Q: What were some of your ini­tial learn­ings after you began web­site test­ing? Were there any sur­pris­ing insights such as tests that actu­ally decreased conversion?

A: The data-driven cul­ture that Jean-Marx Man­tilla has instilled through­out our orga­ni­za­tion has made a tremen­dous impact in our agility and abil­ity to test and fail fast. Before we set­tle on a con­tent change, we deter­mine our hypothe­ses and test them out before we decide what is pushed live to all traf­fic or to seg­ments of our traf­fic. Our cus­tomers want rel­e­vant con­tent and a per­son­al­ized expe­ri­ence. One of the first things we set out to test was whether situation-specific mes­sag­ing would con­jure up spe­cific emo­tions within web­site vis­i­tors that would then increase loan appli­ca­tion. For exam­ple, an image of an injured pet and a stack of veterinarian’s bills pil­ing up might speak to a web­site vis­i­tor who is in a sim­i­lar situation.

We also noticed through our ana­lyt­ics, which dri­ves our test­ing pro­gram that con­sumers were dig­ging deeper into our site to look up loan rates and terms before they com­pleted an appli­ca­tion. We then decided to pro­vide the situation-specific imagery with the loan rates, terms and fees right up front to cus­tomers to help them con­vert quicker. One of our main con­ver­sion events is the appli­ca­tion ini­ti­a­tion, so we pay close atten­tion to the appli­ca­tion ini­ti­a­tion rate.

Q: How many tests did you run initially?

A: We’ve run about 13 – 14 tests in our first year. It’s a much lower veloc­ity than what I feel is ideal, but it was par­tially due to the fact that we were new to Test&Target and test­ing in gen­eral, so there was some inter­nal edu­ca­tion and evan­ge­liza­tion that needed to take place.

Q: How are you expand­ing your opti­miza­tion program?

A: Last week I pre­sented a sum­mary of our test­ing cam­paign results to our COO and he just loved that we were able to get this gran­u­lar with our data and prove out our hypothe­ses with actual sci­ence. He ended up bring­ing in the CEO, who was so excited about it, they wanted us to help other busi­ness units adopt this method­ol­ogy. I’ll be look­ing to train other busi­ness units on this shortly. It’s super excit­ing that we’re not only improv­ing our US busi­ness, but we’re expand­ing our learn­ings and best prac­tices based on the method­ol­ogy we’ve devel­oped here to help improve our businesses.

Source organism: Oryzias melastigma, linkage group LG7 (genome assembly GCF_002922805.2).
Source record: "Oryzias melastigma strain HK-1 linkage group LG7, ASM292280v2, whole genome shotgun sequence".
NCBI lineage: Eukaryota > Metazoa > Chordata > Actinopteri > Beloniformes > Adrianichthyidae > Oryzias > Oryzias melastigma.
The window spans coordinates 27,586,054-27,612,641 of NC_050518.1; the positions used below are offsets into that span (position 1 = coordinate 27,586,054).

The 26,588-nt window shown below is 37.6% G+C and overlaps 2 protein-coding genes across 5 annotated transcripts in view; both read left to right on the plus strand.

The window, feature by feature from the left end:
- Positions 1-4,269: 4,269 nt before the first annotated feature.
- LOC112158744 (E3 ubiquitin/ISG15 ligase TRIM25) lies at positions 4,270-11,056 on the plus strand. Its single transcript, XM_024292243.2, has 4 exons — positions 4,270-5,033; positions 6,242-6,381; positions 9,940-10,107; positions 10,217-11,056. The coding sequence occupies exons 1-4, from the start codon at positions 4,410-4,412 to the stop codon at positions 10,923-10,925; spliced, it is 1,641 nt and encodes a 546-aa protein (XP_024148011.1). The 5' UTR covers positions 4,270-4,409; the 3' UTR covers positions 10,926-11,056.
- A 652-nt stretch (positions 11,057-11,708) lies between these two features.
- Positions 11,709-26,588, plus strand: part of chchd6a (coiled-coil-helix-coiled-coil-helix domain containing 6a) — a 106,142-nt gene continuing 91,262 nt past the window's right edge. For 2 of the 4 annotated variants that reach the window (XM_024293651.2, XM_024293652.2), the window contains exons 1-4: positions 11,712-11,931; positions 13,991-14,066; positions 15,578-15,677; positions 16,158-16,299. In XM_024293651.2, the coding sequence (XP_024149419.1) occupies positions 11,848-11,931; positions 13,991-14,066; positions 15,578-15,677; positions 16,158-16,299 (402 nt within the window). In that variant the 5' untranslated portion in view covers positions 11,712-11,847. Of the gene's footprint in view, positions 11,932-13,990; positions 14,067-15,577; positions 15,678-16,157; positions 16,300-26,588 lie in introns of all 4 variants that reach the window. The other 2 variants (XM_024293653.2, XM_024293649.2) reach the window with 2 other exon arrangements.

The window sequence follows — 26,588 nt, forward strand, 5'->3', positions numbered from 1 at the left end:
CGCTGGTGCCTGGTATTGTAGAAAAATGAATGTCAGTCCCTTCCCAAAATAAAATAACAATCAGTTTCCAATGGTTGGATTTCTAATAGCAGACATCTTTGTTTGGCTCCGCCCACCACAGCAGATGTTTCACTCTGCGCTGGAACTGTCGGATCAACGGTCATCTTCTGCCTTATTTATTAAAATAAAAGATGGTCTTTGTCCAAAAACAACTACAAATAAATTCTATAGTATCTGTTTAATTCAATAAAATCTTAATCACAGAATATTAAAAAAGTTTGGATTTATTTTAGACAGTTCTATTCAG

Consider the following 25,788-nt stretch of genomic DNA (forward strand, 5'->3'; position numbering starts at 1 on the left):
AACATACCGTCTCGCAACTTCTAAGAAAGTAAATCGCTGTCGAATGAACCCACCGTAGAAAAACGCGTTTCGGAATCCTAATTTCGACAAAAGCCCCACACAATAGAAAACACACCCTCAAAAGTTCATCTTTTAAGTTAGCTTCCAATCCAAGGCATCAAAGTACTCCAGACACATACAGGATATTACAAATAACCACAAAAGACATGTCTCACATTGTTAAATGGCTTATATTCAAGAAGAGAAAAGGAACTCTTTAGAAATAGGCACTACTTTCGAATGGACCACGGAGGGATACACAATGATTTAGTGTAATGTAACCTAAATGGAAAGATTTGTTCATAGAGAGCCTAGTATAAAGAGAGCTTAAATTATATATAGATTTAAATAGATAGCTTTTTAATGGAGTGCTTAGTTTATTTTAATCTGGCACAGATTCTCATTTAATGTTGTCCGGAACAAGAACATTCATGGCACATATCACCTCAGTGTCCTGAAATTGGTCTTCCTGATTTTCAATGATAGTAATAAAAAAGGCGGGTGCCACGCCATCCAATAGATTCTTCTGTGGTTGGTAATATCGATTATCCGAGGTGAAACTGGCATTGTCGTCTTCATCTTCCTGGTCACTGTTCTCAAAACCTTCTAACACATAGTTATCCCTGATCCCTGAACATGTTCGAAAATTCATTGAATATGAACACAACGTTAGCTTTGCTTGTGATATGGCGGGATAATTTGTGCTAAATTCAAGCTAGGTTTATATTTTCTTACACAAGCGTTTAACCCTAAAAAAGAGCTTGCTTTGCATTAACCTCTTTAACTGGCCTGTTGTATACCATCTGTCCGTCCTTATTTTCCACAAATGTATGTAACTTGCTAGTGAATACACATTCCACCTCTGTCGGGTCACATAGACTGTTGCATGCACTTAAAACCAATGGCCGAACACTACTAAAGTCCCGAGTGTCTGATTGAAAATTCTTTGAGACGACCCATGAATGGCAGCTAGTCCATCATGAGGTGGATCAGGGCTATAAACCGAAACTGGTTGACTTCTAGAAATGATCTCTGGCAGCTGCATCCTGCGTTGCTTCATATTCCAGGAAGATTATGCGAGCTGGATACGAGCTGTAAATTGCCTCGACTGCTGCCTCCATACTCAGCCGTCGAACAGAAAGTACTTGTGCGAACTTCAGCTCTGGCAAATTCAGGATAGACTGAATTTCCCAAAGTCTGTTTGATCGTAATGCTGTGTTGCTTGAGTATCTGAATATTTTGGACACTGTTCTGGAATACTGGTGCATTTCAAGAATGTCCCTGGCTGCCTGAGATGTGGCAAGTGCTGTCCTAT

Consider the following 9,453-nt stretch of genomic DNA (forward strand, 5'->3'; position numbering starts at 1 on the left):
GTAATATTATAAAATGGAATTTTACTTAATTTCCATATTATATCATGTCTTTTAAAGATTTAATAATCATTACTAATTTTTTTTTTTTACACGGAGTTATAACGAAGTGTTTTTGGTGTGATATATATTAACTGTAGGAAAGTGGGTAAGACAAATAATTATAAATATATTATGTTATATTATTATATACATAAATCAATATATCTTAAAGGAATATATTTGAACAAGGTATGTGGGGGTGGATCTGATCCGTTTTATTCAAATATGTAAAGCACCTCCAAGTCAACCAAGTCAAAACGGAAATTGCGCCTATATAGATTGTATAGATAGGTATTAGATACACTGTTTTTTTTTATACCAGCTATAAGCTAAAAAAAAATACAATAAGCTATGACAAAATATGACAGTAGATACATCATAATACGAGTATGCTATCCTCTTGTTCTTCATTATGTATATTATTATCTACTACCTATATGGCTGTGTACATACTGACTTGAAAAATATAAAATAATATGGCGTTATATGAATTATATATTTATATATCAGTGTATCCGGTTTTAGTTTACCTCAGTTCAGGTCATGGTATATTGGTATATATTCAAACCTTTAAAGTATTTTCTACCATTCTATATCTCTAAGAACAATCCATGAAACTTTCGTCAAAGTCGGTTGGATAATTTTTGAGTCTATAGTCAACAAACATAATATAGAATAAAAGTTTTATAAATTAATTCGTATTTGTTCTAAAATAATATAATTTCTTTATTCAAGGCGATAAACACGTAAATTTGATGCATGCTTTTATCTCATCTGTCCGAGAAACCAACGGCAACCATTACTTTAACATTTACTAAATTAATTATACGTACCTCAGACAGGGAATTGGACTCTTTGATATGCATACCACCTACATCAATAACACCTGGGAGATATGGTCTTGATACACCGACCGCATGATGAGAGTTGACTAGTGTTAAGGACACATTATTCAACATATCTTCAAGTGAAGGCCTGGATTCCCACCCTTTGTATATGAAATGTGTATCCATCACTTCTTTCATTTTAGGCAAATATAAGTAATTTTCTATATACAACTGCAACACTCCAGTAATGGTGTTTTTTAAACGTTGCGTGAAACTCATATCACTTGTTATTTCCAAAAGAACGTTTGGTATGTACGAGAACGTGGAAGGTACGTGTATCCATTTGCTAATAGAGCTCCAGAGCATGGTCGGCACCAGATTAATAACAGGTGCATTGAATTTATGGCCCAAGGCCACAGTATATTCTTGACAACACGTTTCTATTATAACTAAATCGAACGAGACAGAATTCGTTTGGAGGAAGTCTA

Q: What other key test­ing insights have you gained?

A: It’s crit­i­cal to iden­tify the sit­u­a­tion that you want to test and then con­nect that sit­u­a­tion via con­tent that’s per­son­al­ized to each vis­i­tor. It makes a tremen­dous dif­fer­ence if a vis­i­tor can relate per­son­ally to what they’re see­ing on your site.

In a heav­ily reg­u­lated indus­try like finan­cial ser­vices, it becomes even more impor­tant to per­son­al­ize online expe­ri­ences because for exam­ple, loans in dif­fer­ent states are struc­tured quite dif­fer­ently. Once we began adjust­ing loan-related con­tent and mes­sag­ing to vis­i­tors from dif­fer­ent states, we helped adjust their expec­ta­tions accord­ingly in terms of the loan amounts they could expect and the bor­row­ing terms, which have helped us improve the rate at which our more prof­itable prod­uct was taken by 12%. After we con­sider how this impacts our aver­age rev­enue per vis­i­tor, a 12% increase is extremely impactful

This has prompted us to plan for the future and fig­ure out how to carry our per­son­al­iza­tion efforts over into our email and dis­play cam­paigns and across other chan­nels as well. We have con­sid­er­able oppor­tu­ni­ties to fur­ther opti­mize our mar­ket­ing efforts.

Q: If you could leave us with one part­ing thought about test­ing, what would it be?

A: The most impor­tant thing when test­ing is to fail faster. When you run tests, make them quick fails or quick wins. We ran 13 – 14 tests this past year and next year I at least want to dou­ble that. With the new resources we’ve brought on, I’m work­ing to make our test plans as detailed as pos­si­ble for the rest of the year by lay­ing them all out and pri­or­i­tiz­ing them so that we’re ready to imme­di­ately launch the next test as soon as the prior test is com­plete, and begin  launch­ing tests simul­ta­ne­ously. This allows us to learn quickly, gain more insights rapidly and increase our con­ver­sion rates at a much higher velocity.